Conversational hypnosis is like fencing. Words are foils. Cunning and wit are more important than strength, but two can play at that game when the interactions are face to face.

The match between the door-to-door salesman and me had started, and I knowingly let my opponent grow confident and build a full head of steam. I smiled at him. I nodded in understanding. When he was at full power I stabbed my finger at the sky and said with my voice full of wonder, "Would you look at it rain!" which it conveniently was. This broke his train of thought completely. He smiled and said, "Yeah, look at it come down." We chatted amiably for a minute about the weather. You see, his heart wasn't really in selling the alarm system. It wasn't his company after all. It was a job and a temporary one at that. I'm sure he didn't actually like what he was doing. You have to be some kind of masochist to actually enjoy selling door-to-door.

Then I said, "Well, enough about the rain. Let's get to the point and wrap this up. What is it you want?"

I'd shifted the game to my terms. I forced him to make his case, to end his conversational hypnotic induction, following which I could then give my response with the famous negative monosyllable.

He licked his lips knowing he'd lost the advantage, but still he pressed ahead. He said, "Would you be interested in having us install a security system in your home?"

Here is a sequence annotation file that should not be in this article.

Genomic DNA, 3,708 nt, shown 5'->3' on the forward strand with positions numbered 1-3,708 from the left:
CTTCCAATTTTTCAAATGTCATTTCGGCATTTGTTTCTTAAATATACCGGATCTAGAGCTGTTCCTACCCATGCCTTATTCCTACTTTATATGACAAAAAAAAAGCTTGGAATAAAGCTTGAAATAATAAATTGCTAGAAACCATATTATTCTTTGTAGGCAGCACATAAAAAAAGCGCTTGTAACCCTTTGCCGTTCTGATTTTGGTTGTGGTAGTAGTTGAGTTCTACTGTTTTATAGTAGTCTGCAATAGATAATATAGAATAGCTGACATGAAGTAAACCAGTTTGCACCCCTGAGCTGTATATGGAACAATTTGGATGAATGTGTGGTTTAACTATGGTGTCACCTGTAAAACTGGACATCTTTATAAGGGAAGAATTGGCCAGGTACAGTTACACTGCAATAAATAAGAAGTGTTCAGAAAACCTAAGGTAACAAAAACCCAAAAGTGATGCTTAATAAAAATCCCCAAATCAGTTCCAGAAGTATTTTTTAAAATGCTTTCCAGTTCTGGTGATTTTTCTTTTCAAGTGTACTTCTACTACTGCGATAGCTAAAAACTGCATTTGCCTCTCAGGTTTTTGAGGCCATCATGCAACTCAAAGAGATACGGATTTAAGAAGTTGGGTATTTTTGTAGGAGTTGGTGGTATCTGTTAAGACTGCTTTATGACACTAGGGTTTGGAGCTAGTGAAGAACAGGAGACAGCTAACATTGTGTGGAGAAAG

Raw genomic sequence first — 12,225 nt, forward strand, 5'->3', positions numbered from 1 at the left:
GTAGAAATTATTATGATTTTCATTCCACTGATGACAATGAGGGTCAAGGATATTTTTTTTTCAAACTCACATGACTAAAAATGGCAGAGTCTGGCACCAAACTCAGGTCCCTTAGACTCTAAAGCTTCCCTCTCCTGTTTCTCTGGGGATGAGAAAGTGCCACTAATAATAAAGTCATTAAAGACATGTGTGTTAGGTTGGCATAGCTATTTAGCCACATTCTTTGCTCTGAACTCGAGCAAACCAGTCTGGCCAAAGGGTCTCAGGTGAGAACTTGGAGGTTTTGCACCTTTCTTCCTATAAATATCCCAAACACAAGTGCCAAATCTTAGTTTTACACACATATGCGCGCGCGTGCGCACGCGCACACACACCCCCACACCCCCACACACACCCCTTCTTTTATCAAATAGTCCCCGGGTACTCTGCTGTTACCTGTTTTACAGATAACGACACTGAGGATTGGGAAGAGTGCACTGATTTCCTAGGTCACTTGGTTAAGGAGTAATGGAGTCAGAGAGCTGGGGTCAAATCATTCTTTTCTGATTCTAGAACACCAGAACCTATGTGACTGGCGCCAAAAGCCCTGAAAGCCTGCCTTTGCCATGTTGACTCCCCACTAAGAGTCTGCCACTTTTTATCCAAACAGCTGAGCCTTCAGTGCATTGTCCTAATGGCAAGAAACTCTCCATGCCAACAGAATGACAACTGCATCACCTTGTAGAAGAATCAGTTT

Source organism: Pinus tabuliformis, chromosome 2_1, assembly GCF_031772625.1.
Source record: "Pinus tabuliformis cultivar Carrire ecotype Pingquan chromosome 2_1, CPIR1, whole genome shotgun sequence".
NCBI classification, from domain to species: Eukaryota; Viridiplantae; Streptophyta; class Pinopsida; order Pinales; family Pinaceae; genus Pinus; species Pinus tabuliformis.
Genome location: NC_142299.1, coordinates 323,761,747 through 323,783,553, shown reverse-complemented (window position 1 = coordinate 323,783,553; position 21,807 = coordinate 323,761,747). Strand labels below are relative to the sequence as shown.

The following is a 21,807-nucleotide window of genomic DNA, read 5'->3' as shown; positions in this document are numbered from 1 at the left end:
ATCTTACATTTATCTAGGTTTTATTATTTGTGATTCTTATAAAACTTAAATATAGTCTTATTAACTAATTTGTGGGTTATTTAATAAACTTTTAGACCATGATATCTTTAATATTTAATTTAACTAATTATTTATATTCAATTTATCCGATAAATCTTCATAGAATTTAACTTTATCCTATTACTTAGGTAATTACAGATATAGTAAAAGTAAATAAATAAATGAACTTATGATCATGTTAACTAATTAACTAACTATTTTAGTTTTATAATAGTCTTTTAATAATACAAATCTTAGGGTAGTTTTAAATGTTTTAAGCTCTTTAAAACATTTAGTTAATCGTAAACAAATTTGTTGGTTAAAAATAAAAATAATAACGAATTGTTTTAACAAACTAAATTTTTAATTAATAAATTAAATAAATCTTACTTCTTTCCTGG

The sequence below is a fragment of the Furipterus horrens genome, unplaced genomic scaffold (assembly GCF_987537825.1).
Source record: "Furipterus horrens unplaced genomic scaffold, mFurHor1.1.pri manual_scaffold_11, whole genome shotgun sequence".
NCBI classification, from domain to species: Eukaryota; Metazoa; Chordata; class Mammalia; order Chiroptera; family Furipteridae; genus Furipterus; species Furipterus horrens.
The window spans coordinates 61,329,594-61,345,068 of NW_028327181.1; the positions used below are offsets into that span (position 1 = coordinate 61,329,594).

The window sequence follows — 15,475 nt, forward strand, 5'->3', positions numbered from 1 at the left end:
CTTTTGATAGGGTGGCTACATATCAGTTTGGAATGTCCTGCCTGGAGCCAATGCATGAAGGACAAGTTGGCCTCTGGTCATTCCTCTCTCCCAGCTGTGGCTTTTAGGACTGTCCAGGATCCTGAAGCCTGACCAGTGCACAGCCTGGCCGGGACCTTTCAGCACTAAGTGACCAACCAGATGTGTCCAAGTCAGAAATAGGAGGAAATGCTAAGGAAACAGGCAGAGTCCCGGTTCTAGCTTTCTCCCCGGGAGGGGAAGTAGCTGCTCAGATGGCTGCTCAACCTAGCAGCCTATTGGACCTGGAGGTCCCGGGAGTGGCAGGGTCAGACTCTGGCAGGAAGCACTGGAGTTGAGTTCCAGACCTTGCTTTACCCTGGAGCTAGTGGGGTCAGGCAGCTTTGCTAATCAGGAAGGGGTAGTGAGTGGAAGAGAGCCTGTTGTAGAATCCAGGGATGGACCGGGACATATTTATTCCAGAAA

Sales people I'm told are trained to get their customers to identify obstacles. Once these are identified then they can overcome them one at a time.

He said, "Is it the price?"

"No." (Price? I thought it was free. But I didn't dare give voice to this thought otherwise I'd give him the discussion he needed to wear me down.)

"Is it the service?"


"Don't you want to make your house secure?"


My replies were the classic method called "broken record." The technique demands that you give the exact same answer in the same tone as many times as necessary. You can't give any other answer or even variation of this answer. If you reply, "Not interested," instead of "No" you've broken the pattern and this might allow a point for a skilled salesperson to wriggle in.

The salesman was stumped, defeated, squashed, neutralized. Still I don't like to let anyone leave feeling bad. They're just trying to make a living and let's face it, good jobs still aren't plentiful. Think about how desperate you'd have to be to sell door-to-door. So I told him that while I wasn't interested in a security system nor did I know anyone in the neighborhood who would be I wished him good luck. Simple. Positive. Clean. You can't take luck to the bank, but it's better than being tossed out on your ear.